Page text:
For smoother ejection of moulded packaging components from all-electric injection moulding machines, Sumitomo (SHI) Demag has developed a new programme that synchronises the ejector and mould speed, shortening the mould open time to optimise productivity, improving the quality of packaging, and reducing avoidable plastic waste.
Designed for the company’s newest IntElect series, which has a mould open time of just 0.9 seconds, this latest advancement ensures that components are clear of the mould before it closes again. As well as preventing falling packaging parts being crushed, it helps to mitigate damage to expensive lid and closure mould tools.
The movement between mould open and ejector forward has a big impact on the ejection of the parts. This synchronised programme, installed on the NC5 Plus control panel, enables machine operators to select the ideal setting for the ejection of moulded components to ensure they have cleared the mould space before the moulding cycle starts again. Nigel Flowers, managing director of Sumitomo (SHI) Demag UK explains: “All-electric moulding cycle times are getting faster and faster. This is great for productivity, especially for moulders that mass produce packaging parts such as caps and closures. In an ideal world, the parts are ejected with zero inertia and drop in a central line out of the mould space. However, when the toggle clamp operates faster than the ejector mechanism, there’s less control over how and where the moulded components will fall.”
If the ejector is slower, the parts may follow the moving mould. Considering that most packaging components are moulded using multi-stack, multi-cavity tools, the top rows may get caught on the lower mouldings as they drop. In cap moulding for example, tool cavity numbers are typically 32, 64 or higher. “The risk is that a component fails to eject and then damages the mould tool when it is closing on the next cycle. Additionally, it increases the risk of damaged mouldings being shipped to the end customer. This means that the timing of the ejector with the mould movement has to be absolutely in-sync,” claims Nigel.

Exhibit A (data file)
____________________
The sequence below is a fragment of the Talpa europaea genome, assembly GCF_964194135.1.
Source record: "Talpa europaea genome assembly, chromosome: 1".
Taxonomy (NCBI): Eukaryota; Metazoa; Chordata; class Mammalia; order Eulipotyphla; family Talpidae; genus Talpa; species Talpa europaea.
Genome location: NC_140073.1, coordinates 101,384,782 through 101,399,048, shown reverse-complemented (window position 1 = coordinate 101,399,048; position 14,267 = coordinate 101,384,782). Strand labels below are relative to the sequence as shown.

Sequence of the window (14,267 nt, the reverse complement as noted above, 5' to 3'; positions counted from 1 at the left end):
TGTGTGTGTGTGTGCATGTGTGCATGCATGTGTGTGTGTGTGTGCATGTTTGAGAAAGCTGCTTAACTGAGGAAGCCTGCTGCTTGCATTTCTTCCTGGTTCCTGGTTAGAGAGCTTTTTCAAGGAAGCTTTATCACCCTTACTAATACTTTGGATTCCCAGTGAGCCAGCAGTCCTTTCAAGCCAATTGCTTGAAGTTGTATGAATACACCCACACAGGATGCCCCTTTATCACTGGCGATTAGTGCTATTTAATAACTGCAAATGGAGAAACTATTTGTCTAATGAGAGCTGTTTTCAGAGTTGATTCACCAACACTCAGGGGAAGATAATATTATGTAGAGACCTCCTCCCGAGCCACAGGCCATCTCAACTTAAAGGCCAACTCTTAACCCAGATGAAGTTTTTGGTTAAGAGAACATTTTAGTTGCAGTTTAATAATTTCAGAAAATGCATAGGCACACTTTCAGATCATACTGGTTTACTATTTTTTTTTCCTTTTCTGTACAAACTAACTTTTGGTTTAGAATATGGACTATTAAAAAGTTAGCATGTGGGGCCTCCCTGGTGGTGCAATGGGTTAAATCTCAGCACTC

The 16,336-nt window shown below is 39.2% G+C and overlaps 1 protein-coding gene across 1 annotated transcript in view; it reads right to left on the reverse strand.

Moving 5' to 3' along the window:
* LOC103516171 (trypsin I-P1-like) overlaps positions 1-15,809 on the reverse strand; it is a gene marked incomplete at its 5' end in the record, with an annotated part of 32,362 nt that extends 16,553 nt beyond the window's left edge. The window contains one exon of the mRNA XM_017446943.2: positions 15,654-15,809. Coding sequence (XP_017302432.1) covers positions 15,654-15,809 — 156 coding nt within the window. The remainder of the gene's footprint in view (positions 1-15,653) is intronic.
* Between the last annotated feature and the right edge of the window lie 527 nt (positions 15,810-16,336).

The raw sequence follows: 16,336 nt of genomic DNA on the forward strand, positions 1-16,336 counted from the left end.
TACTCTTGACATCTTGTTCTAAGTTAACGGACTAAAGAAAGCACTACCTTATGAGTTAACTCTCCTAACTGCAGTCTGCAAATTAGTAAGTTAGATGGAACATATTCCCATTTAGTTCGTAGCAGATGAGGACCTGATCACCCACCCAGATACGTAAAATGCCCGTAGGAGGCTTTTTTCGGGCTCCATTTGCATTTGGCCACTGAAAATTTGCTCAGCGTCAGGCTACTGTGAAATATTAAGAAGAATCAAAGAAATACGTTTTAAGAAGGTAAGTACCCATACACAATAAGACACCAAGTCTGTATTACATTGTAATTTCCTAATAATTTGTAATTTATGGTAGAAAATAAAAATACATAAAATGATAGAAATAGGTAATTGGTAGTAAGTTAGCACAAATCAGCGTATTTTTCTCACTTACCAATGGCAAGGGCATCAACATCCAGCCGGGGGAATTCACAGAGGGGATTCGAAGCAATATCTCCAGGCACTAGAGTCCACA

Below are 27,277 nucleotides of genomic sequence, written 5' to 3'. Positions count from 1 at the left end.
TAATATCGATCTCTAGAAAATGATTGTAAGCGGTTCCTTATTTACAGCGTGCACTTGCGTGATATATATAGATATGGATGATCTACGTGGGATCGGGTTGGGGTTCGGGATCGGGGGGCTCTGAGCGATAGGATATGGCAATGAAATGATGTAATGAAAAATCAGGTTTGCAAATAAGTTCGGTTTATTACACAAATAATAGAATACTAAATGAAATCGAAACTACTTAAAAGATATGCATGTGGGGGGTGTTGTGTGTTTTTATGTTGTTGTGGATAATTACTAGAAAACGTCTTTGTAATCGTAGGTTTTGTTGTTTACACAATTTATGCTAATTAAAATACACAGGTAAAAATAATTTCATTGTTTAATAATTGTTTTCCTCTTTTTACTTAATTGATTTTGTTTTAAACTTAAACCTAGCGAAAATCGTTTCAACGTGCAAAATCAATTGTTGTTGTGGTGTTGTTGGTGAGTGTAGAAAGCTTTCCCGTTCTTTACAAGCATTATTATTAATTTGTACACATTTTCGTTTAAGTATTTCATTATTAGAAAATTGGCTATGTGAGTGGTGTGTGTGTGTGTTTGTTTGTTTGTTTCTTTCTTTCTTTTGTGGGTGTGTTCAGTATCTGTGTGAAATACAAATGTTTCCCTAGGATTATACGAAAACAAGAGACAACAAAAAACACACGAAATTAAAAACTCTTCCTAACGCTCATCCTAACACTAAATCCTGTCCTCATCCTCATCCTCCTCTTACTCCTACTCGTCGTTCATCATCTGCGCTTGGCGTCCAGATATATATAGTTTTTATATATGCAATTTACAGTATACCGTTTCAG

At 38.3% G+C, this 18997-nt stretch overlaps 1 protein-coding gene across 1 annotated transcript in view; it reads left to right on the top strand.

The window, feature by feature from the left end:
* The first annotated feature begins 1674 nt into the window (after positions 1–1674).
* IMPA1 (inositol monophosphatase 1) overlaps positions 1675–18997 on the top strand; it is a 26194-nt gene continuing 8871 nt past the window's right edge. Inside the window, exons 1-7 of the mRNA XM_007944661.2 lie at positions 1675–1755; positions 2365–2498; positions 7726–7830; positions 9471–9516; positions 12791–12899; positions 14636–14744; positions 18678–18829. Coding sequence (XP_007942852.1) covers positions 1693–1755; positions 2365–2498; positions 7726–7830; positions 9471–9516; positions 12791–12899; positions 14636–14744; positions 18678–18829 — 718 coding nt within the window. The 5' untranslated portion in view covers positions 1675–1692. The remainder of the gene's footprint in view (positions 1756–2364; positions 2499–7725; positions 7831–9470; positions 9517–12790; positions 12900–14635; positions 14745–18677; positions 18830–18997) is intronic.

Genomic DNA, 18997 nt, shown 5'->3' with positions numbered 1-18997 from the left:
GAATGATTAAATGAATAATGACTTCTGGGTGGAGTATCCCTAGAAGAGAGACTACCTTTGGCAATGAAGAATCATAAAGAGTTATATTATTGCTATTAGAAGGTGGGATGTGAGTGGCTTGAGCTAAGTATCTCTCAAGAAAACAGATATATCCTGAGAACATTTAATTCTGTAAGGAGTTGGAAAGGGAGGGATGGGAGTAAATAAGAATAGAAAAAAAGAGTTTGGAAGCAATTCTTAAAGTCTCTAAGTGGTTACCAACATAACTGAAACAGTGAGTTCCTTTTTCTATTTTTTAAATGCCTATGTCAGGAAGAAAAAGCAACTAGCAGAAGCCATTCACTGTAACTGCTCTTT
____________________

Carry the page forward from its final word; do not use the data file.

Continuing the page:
Similarly, if the ejector mechanism operates faster than the mould, parts, which could still be cooling, can ricochet into the opposite fixed mould face. Not only could this result in deformed components, it delays the mould closure and therefore affects cycle time, which is critical in packaging.
Previously, programming and matching the ejector forward speed with the mould open speed was a highly skilled and time consuming process. With Sumitomo (SHI) Demag’s Synchronized Ejector Operation, the control automatically identifies the point at which synchronised ejection can take place. Platen positions and speeds are displayed clearly on the panel touchscreen enabling operators to easily adjust the mould speed to allow the mould and ejector to operate in unison.
During the synchronous operation, the ejector speed is adapted to the master mould speed. If the mould speed needs to be slowed down, the ejector is prohibited from moving close than 20mm towards the mould.
Should the mould speed need to be reduced to meet the ejector speed, any loss in cycle time is compensated by eliminating the pause time or by shortening the mould opening stroke, reports product manager Peter Gladigau.
Using a four-cavity lid mould as an example, Peter calculates the difference between an operation that has been synchronised and one that has not. “Although the synchronised mould open time is 0.1 seconds more than when ejector synchronicity isn’t applied, because there is no pause time, it’s actually faster and smoother. Additionally, it allows for continuous operation, thus increasing production productivity,” adds Peter. The Synchronized Ejector Operation is currently only available on new IntElect machines.
Globally, Sumitomo (SHI Demag has installed more than 65,000 all-electric machines. Almost half of the machines sold in the last 12-months from the IntElect product portfolio, well above the Euromap average of around 20% for all-electric machines.